Griswold Schumer Pelosi Compass ad

Colorado Secretary of State Jena Griswold is pictured with fellow Democrats Senate Majority Leader Chuck Schumer and House Speaker Nancy Pelosi in digital ads released Wednesday, June 23, 2021, by Compass Colorado, a conservative group attacking Griswold for supporting sweeping voting rights legislation.

A conservative group kicked off a digital ad campaign Wednesday attacking Colorado Secretary of State Jena Griswold over the Democrat's support for sweeping federal voting rights and election reform legislation.

Compass Colorado, a right-leaning advocacy organization known for its pugnacious approach to politics, rebrands the Democrats' For the People Act as the "Corrupt Politicians Act" and claims the legislation amounts to a "partisan power grab" that will undermine Colorado's election system.

“It is exceptionally troubling to see Jena Griswold back a partisan assault on the integrity of Colorado elections,” said Kyle Kohli, Compass Colorado's executive director.

Kohli wouldn't say how much Compass is spending on the ads, which are slated to appear on Facebook and other digital platforms.

Griswold countered in a statement to Colorado Politics that the national legislation is a response to Republican efforts in dozens of states to restrict access to voting, noting that the bill incorporates many features of Colorado's election system.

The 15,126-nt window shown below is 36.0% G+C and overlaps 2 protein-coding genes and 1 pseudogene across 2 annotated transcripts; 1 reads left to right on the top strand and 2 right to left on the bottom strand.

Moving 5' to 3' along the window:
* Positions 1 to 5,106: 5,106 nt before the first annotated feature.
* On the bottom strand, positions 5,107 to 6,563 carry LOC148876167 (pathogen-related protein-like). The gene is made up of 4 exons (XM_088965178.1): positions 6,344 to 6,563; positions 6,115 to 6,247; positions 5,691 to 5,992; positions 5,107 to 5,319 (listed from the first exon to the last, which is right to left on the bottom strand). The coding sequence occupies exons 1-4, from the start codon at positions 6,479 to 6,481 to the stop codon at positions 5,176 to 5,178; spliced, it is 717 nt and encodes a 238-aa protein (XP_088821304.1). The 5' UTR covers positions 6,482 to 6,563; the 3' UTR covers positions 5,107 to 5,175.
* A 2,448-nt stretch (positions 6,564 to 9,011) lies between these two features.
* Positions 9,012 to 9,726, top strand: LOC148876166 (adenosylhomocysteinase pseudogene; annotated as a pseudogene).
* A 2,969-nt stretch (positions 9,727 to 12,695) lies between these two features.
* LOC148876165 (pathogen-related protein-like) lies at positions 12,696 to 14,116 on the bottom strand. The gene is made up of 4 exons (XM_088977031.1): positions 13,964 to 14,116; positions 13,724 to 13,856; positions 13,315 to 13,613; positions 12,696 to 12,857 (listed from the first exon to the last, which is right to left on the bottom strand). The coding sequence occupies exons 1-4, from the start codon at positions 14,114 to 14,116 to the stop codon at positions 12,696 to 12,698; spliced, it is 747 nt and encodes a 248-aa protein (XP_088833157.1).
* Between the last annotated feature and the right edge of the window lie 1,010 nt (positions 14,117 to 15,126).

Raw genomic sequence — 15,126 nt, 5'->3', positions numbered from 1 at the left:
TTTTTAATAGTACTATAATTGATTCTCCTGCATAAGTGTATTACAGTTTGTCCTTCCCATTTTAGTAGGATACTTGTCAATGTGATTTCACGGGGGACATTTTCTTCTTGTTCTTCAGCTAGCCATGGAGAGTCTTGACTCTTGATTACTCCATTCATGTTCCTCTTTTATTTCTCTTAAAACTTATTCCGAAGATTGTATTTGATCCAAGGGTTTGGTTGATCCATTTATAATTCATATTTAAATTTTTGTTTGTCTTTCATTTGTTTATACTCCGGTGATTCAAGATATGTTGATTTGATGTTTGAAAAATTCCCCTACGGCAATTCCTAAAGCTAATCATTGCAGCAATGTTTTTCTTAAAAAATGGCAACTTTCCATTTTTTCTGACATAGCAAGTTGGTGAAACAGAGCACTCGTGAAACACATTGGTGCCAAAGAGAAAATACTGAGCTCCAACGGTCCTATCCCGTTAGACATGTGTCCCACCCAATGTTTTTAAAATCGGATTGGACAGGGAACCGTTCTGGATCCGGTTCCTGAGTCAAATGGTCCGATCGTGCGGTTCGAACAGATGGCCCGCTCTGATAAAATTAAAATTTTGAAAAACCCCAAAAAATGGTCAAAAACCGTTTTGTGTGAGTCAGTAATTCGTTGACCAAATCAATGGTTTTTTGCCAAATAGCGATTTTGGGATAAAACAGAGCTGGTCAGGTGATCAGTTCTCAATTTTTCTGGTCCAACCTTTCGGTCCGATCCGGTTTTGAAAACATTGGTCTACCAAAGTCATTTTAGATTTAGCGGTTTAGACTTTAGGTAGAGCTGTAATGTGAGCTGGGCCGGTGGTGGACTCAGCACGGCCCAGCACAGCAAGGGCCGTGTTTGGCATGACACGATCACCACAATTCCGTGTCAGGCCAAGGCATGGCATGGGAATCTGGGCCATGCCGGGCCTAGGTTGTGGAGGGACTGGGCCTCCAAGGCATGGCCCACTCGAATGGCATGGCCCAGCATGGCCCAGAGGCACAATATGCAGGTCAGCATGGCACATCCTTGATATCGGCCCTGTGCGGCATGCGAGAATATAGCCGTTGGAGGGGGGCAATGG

Senate Bill 1, which includes provisions aimed at expanding access to voting, curbing so-called "big money" influence on politics and prohibiting gerrymandering when redrawing congressional districts, is stalled in the Senate after a 50-50 party-line vote Tuesday to end a Republican filibuster.

Saying the bill is aimed at benefiting Democrats, Kohli asked, "How can voters trust Griswold to be a neutral administrator of Colorado elections when she is backing partisan legislation that would rig our ‘gold standard’ system?”

The massive bill contains measures critics say would override Colorado election law by allowing clerks to accept ballots postmarked by Election Day rather than only those received by the deadline. It could also change how Colorado verifies signatures on mail ballots and alter which forms of identification are accepted by election officials.

Griswold reiterated her support for the bill in a statement.

"Over 400 voter suppression bills have been introduced in states around the country, including in Colorado, to disenfranchise voters," she said. "The For the People Act would protect the right to vote to ensure that all eligible voters, no matter their ZIP code, political party or color of skin, could have their voices heard in secure and accessible elections.

"Colorado's election model is the nation's gold standard and this bill would have brought aspects of Colorado's system nationwide, making a more equitable democracy a reality."

Griswold, who is seeking a second term next year, has yet to draw a Republican opponent.

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